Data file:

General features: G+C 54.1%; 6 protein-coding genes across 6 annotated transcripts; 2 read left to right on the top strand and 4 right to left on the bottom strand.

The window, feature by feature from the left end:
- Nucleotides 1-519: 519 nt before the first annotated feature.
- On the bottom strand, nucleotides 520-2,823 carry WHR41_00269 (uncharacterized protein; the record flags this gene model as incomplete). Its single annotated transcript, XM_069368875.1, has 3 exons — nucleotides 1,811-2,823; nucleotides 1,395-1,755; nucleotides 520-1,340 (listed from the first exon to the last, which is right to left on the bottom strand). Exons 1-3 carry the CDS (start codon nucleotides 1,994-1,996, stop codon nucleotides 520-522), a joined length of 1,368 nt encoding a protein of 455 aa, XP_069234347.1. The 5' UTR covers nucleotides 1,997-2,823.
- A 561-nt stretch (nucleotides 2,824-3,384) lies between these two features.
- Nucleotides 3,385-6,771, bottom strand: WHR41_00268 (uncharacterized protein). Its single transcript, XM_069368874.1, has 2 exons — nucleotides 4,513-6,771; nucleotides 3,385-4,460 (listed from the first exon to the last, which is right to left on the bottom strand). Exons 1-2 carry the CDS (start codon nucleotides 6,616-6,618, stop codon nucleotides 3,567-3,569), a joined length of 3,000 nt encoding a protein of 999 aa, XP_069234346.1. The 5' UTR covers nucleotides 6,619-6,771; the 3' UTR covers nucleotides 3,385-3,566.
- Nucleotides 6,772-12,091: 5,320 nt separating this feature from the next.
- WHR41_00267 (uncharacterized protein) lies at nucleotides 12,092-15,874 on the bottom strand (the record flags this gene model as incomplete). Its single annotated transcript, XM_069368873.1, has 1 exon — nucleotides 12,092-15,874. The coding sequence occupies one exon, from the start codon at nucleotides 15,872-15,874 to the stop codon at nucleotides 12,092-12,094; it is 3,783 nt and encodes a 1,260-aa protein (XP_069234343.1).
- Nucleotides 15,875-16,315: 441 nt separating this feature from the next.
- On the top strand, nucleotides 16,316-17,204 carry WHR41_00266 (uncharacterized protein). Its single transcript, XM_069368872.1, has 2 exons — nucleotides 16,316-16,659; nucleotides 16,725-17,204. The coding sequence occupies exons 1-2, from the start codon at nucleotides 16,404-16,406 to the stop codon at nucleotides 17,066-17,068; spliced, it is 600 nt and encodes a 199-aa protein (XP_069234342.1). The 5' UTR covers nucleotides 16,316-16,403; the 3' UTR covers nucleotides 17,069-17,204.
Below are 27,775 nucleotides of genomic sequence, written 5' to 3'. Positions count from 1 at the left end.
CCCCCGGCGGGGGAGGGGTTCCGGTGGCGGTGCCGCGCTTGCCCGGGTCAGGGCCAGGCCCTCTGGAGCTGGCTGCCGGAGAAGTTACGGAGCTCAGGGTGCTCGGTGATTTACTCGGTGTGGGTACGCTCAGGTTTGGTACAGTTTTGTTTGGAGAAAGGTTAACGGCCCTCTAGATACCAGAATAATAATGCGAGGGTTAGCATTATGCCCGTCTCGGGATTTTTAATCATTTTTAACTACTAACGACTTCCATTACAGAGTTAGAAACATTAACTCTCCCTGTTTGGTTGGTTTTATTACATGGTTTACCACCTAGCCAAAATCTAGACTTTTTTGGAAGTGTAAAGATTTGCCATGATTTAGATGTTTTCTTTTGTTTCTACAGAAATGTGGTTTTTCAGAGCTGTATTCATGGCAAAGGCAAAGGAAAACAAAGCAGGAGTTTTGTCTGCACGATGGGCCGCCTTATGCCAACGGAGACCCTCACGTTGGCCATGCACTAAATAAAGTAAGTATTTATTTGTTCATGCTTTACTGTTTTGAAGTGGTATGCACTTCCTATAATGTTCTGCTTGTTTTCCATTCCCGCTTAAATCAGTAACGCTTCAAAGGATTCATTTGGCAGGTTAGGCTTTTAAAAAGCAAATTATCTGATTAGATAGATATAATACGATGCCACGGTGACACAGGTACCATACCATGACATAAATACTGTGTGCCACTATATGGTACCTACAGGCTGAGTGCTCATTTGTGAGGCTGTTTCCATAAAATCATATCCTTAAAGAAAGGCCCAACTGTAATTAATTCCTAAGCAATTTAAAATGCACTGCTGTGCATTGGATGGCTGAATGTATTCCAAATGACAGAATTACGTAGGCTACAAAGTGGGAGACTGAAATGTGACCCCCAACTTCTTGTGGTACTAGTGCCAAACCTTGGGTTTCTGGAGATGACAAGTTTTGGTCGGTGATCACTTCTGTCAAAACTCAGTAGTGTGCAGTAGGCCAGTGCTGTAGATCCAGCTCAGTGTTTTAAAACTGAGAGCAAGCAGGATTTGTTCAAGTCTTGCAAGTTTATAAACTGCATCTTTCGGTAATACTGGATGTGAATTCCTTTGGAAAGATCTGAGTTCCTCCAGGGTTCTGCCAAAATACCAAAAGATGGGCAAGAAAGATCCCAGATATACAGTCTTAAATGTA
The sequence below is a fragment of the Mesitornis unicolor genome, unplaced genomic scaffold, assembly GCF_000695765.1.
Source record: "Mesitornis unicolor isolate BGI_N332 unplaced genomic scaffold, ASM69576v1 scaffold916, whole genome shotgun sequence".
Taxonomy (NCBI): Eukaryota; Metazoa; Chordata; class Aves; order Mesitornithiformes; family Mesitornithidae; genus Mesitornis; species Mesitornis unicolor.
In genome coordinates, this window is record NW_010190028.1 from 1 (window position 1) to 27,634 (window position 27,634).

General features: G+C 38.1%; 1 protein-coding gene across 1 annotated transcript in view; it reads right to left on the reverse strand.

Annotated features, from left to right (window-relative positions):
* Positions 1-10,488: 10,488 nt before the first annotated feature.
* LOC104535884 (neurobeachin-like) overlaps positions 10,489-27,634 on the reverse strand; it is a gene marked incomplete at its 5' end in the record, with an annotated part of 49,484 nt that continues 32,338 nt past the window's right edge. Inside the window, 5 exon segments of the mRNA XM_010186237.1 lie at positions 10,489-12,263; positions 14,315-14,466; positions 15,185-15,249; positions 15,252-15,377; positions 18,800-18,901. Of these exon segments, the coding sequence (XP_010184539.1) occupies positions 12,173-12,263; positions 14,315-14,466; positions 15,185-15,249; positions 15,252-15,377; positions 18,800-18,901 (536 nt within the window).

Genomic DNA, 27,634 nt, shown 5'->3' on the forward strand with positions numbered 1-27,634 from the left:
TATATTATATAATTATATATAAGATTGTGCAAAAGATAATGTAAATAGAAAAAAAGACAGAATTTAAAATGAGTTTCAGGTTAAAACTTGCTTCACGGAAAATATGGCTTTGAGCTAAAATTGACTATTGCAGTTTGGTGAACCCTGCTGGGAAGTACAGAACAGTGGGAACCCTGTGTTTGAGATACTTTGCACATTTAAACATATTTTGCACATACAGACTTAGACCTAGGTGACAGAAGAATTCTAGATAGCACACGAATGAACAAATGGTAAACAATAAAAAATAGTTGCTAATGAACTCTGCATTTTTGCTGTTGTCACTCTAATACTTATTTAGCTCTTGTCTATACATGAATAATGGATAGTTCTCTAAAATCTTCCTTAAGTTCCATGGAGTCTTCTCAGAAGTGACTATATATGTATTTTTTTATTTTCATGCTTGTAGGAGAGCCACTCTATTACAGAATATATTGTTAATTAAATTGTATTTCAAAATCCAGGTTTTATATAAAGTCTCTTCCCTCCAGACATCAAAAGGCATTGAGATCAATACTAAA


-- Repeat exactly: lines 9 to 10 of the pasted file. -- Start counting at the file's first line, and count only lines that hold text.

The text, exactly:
- Nucleotides 15,875-16,315: 441 nt separating this feature from the next.
- On the top strand, nucleotides 16,316-17,204 carry WHR41_00266 (uncharacterized protein). Its single transcript, XM_069368872.1, has 2 exons — nucleotides 16,316-16,659; nucleotides 16,725-17,204. The coding sequence occupies exons 1-2, from the start codon at nucleotides 16,404-16,406 to the stop codon at nucleotides 17,066-17,068; spliced, it is 600 nt and encodes a 199-aa protein (XP_069234342.1). The 5' UTR covers nucleotides 16,316-16,403; the 3' UTR covers nucleotides 17,069-17,204.